Despite win over Cleveland, Redskins fail to follow Jay Gruden’s instructions

The Post Sports Live crew previews what to watch for in Saturday's Redskins game against Baltimore. (Post Sports Live/The Washington Post)
August 19, 2014

Coach Jay Gruden stressed two fundamentals before his Washington Redskins charged onto FedEx Field for their second preseason game: Protect the football and eliminate penalties.

On both counts, Washington took a step backward under the white-hot glare of “Monday Night Football,” yet came away with a 24-23 victory over the Cleveland Browns, who had their own share of misadventures in the heavily hyped clash.

In outplaying the Browns, whose performance did little to settle the roiling quarterback competition in Cleveland, the Redskins extended their feel-good preseason mark to 2-0.

But in several ways, the success masked a defeat by Washington’s first-team offense, which piled up plenty of yards but scored no points and turned the ball over twice. It wasn’t the progression Gruden wanted to see after the starters were limited to a field goal in their lone series in the preseason opener.

There were signs of encouragement, to be sure.

The Post Sports Live crew tackles Monday night's Redskins-Browns preseason game, and discusses quarterback Robert Griffin III's performance and what he needs to improve on. (Post Sports Live/The Washington Post)

Playing for the first time with a full complement of receivers, Redskins quarterback Robert Griffin III had three completions of 15 yards or more, including a beauty down the left side that Andre Roberts extended to 49 yards to the Cleveland 8.

Washington’s defense got good pressure on quarterback Brian Hoyer and his rookie challenger Johnny Manziel, with linebacker Ryan Kerrigan flying in for a sack of each and the defensive backfield frustrating their decision-making.

Tackling was good all around. Even three-time Pro Bowl wide receiver DeSean Jackson threw himself into the fray, diving on cornerback Joe Haden the moment he intercepted a late throw by Griffin.

And the Redskins outgained the Browns through the air and on the ground, finishing with 429 yards to Cleveland’s 286, while once again dominating the time of possession (32 minutes 2 seconds to 27:58).

“We moved the ball effectively, but you have to finish drives and you have to protect the football,” Gruden said.

With the regular season less than two weeks away, Gruden and Redskins fans wanted to see more. They wanted to see proficiency in the red zone, toughness on the goal line and a starting quarterback who is gaining fluency in a revamped offense, comfortable in the pocket, swift in his reads, decisive with his progressions and accurate with this throws.

At this stage, all of that is a work in progress.

Like Griffin, backup quarterbacks Kirk Cousins and Colt McCoy each threw an interception. But Cousins (12 of 21 for 145 yards) led the second team to two touchdowns in his five drives. McCoy (2 of 6 for 73 yards), who mopped up in the fourth quarter, orchestrated one touchdown and a field goal.

The starters’ three fruitless drives ended in particularly discouraging fashion:

• A fumble, with normally reliable Alfred Morris inexplicably dropping a routine toss from Griffin.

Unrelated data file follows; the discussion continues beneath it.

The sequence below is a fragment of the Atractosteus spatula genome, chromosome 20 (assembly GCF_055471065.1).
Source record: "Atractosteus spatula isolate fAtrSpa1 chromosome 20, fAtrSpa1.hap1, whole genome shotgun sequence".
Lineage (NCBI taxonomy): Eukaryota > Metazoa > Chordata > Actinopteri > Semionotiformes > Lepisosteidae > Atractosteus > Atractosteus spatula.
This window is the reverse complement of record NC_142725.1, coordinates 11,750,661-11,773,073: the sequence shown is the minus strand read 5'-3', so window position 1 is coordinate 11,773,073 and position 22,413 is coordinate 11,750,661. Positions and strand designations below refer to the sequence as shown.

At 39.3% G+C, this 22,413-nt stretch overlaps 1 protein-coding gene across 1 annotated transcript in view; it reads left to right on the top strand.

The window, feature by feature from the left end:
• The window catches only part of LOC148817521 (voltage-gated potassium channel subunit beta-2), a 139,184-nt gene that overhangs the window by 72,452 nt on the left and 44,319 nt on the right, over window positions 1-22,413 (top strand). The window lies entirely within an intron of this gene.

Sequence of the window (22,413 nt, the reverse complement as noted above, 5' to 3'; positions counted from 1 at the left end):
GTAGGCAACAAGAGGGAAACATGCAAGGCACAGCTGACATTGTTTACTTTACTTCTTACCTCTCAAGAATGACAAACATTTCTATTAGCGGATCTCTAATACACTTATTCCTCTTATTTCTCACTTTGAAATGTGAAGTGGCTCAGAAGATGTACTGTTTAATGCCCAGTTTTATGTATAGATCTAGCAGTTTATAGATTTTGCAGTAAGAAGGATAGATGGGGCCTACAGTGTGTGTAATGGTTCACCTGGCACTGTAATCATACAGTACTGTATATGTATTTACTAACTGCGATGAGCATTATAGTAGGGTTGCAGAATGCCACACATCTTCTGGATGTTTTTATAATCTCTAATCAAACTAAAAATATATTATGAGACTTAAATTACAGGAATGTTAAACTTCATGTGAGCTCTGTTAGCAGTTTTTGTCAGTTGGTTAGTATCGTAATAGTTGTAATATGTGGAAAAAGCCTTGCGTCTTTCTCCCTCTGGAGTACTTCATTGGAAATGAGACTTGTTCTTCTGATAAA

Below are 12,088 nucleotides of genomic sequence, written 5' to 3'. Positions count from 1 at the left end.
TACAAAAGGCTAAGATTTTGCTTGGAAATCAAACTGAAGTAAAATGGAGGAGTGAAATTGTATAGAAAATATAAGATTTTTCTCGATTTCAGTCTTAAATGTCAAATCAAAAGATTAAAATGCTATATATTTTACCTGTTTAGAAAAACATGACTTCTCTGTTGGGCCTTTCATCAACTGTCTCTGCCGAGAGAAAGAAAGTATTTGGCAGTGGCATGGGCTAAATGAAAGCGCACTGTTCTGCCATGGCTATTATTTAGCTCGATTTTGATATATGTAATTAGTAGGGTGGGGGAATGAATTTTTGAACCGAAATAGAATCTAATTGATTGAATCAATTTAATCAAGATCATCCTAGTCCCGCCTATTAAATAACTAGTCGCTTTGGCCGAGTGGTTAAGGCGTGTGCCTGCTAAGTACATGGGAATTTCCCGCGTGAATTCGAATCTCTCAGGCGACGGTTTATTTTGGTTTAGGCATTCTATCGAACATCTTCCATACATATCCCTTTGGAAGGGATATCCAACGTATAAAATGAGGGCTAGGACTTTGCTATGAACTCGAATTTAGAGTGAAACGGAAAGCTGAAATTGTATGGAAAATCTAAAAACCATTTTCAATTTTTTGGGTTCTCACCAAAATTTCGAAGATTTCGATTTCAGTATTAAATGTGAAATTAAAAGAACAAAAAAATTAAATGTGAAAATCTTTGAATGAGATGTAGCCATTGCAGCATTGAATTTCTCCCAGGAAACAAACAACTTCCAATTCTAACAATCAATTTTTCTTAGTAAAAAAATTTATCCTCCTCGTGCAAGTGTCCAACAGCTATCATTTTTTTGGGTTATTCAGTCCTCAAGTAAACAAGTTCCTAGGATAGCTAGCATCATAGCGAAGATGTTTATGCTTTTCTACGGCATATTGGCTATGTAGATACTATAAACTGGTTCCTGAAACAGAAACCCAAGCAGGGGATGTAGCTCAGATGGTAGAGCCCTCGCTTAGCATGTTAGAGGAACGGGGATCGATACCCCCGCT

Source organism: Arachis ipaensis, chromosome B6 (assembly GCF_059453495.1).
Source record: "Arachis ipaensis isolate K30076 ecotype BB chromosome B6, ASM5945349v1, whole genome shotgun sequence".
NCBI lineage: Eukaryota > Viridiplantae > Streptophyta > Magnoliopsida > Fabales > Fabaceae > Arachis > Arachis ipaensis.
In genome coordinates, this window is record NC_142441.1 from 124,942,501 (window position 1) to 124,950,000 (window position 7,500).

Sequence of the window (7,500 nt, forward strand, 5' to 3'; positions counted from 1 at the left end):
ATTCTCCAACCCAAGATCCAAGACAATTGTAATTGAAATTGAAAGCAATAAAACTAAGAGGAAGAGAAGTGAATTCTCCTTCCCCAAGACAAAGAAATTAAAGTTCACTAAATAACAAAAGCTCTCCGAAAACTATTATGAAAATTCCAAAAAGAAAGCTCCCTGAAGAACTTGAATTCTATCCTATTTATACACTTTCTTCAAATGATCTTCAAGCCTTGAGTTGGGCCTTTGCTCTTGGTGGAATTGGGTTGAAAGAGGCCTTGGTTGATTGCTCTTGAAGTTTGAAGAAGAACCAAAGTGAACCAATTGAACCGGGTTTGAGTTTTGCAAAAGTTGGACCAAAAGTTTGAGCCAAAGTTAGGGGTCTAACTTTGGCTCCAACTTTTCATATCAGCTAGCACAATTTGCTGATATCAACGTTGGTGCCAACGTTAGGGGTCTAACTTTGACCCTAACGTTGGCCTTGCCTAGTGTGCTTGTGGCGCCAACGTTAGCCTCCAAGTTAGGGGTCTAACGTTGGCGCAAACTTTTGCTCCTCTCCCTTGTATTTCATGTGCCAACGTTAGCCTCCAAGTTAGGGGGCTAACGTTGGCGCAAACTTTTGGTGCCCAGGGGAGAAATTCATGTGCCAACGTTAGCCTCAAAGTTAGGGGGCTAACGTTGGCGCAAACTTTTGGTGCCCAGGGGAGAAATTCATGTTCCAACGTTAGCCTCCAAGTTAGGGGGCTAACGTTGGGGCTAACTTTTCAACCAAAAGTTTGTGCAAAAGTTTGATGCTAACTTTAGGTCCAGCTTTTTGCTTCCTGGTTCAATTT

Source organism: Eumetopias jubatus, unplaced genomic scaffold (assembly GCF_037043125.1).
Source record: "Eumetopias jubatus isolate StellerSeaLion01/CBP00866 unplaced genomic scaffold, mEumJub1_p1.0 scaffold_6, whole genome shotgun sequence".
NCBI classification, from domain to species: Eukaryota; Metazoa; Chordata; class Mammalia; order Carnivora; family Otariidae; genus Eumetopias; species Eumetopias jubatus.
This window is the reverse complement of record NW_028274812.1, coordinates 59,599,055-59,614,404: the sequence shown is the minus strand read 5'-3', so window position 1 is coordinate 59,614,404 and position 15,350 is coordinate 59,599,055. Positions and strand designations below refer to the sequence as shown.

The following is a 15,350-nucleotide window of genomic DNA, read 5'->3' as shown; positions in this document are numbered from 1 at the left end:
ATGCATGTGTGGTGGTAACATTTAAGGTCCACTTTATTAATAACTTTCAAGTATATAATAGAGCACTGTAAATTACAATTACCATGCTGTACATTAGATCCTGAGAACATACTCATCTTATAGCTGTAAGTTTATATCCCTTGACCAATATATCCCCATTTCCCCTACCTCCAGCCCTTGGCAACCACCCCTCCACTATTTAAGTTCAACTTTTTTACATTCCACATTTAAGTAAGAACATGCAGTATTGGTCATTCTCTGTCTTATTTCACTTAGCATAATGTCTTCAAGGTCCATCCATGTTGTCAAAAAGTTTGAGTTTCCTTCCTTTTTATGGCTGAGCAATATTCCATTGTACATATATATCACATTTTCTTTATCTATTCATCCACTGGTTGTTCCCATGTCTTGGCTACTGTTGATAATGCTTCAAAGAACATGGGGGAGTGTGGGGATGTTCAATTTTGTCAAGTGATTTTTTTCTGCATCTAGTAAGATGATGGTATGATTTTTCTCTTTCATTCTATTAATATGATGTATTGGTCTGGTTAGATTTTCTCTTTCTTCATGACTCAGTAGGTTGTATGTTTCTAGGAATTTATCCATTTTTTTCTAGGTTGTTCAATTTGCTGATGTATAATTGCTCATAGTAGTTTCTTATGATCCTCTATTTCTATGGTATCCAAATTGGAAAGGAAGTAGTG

• An interception, with Griffin throwing a tick late and into the hands of Haden rather than Jackson, his intended target.

• And a failure to punch the ball in the end zone given three runs from the 1-yard line.

Though Griffin accounted for two of Washington’s 11 penalties, called for false starts because he moved on a hard count, Gruden said it wasn’t a concern. The infraction is among several that NFL officials are clamping down on with vigor this offseason. And both coach and quarterback said they’d make whatever fix is necessary.

“I can clean up whatever I did wrong on the false starts, make the change there and try not to move on those hard counts,” Griffin said.

Gruden’s other agenda items are trickier and more time-consuming stuff. Among them: teaching Griffin when and how to slide when he’s outside the pocket, beefing up goal line plays and fine-tuning the passing game.

“Offensively, we haven’t got a lot of chances at goal line periods in practice or in games,” Gruden noted. “It was a great chance for us to line up in there and get things corrected. Hats off to Cleveland. . . . We did a poor job.”

The Redskins have a short work week to make the corrections, with a Saturday game at Baltimore.

But it was an upbeat locker room after Monday’s victory, with one player after another pointing out that the offense moved the ball and the team appeared to have emerged without injury.

“Everybody is healthy; everybody is doing things we need to do to accomplish what we want to accomplish,” said Jackson, who caught two balls for 34 yards in his preseason debut.

“I think we are moving along nicely,” said Griffin, acknowledging that penalties were a concern. “We got the win, and we did move the ball well.”

Both are achievements, to be sure. But as the 3-13 Redskins learned last year, moving the ball without scoring is a hollow achievement.

Liz Clarke currently covers the Washington Redskins for The Washington Post, she has also covered five Olympic Games, two World Cups and written extensively about college sports, tennis and auto racing.
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